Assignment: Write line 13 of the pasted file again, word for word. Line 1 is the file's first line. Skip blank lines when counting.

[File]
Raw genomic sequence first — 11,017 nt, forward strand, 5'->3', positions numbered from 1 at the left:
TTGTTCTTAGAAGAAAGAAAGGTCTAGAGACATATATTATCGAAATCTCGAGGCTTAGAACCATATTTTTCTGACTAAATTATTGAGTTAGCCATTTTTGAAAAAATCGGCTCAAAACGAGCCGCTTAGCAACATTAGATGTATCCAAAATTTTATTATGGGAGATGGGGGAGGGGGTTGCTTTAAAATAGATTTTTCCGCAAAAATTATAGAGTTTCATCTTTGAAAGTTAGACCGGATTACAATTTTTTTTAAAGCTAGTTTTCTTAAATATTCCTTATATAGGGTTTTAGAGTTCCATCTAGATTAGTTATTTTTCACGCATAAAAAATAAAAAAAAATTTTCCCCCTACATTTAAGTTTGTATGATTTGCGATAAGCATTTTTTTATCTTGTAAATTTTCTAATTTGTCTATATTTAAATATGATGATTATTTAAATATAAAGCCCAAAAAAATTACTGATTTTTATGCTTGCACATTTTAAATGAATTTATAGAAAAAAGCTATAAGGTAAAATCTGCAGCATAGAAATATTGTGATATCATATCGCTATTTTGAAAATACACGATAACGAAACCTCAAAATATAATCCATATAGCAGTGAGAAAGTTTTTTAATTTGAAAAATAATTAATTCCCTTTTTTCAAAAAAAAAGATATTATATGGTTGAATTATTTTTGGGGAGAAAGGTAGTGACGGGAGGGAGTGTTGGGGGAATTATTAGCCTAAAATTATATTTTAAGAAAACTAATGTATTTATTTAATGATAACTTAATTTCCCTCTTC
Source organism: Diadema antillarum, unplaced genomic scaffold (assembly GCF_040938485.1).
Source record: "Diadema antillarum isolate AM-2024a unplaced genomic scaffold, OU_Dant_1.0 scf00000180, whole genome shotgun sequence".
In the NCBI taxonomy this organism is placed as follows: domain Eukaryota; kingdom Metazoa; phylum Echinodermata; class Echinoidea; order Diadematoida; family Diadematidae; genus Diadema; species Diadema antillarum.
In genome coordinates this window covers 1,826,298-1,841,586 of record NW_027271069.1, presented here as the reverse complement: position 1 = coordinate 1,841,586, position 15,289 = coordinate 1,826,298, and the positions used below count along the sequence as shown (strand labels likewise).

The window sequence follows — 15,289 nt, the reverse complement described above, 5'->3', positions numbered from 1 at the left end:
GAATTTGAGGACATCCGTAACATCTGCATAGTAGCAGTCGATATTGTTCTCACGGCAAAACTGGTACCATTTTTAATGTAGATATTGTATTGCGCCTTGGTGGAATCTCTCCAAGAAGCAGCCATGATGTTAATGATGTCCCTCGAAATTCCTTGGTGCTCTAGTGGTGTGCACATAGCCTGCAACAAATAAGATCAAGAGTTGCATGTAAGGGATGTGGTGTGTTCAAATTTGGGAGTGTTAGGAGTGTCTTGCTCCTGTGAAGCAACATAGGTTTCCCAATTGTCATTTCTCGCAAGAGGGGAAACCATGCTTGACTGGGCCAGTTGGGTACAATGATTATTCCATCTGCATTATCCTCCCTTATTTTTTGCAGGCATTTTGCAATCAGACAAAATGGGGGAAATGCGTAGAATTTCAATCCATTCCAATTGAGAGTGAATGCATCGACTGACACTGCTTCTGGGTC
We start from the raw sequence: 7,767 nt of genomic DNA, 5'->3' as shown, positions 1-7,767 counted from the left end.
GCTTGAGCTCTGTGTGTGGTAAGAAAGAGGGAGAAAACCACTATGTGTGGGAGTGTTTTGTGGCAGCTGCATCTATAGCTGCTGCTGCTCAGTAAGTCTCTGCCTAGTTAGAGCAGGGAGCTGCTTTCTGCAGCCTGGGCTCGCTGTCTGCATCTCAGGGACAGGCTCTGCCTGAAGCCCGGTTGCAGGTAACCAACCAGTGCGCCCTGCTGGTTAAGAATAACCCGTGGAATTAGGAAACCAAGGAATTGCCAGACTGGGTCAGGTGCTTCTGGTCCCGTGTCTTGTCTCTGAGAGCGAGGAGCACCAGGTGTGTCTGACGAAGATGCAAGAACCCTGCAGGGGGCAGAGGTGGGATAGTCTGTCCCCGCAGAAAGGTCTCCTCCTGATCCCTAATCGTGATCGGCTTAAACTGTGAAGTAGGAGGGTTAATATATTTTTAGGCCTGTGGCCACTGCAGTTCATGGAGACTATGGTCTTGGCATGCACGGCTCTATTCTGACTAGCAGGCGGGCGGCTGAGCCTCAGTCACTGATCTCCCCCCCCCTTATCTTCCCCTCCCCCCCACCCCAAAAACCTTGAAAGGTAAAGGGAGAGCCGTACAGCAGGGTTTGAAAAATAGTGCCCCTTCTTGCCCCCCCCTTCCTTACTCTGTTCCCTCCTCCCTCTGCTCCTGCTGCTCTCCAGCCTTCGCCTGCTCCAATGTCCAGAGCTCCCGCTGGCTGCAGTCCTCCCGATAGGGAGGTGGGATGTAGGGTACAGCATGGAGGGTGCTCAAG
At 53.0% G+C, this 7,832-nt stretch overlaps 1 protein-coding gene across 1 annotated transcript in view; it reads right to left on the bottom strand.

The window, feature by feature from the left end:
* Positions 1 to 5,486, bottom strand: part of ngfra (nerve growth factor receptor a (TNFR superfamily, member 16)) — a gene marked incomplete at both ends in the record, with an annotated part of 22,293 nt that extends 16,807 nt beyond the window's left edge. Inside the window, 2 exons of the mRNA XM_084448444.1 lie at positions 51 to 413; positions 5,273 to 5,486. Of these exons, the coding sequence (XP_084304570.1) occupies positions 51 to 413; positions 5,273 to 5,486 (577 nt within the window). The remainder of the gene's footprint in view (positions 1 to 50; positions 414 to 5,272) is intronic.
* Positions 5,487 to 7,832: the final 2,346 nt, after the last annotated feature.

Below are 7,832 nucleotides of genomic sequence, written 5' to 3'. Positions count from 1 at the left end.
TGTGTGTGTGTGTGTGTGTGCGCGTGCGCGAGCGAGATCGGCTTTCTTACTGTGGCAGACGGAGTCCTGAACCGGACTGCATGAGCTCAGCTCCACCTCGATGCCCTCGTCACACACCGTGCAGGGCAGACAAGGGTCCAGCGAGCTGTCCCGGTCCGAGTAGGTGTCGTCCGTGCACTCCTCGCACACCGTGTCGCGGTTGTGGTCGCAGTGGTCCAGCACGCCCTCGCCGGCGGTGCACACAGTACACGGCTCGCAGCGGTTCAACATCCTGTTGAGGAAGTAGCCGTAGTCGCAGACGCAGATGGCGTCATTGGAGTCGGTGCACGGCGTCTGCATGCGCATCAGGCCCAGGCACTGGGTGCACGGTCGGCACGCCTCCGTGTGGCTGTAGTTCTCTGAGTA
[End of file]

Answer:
* Positions 1 to 5,486, bottom strand: part of ngfra (nerve growth factor receptor a (TNFR superfamily, member 16)) — a gene marked incomplete at both ends in the record, with an annotated part of 22,293 nt that extends 16,807 nt beyond the window's left edge. Inside the window, 2 exons of the mRNA XM_084448444.1 lie at positions 51 to 413; positions 5,273 to 5,486. Of these exons, the coding sequence (XP_084304570.1) occupies positions 51 to 413; positions 5,273 to 5,486 (577 nt within the window). The remainder of the gene's footprint in view (positions 1 to 50; positions 414 to 5,272) is intronic.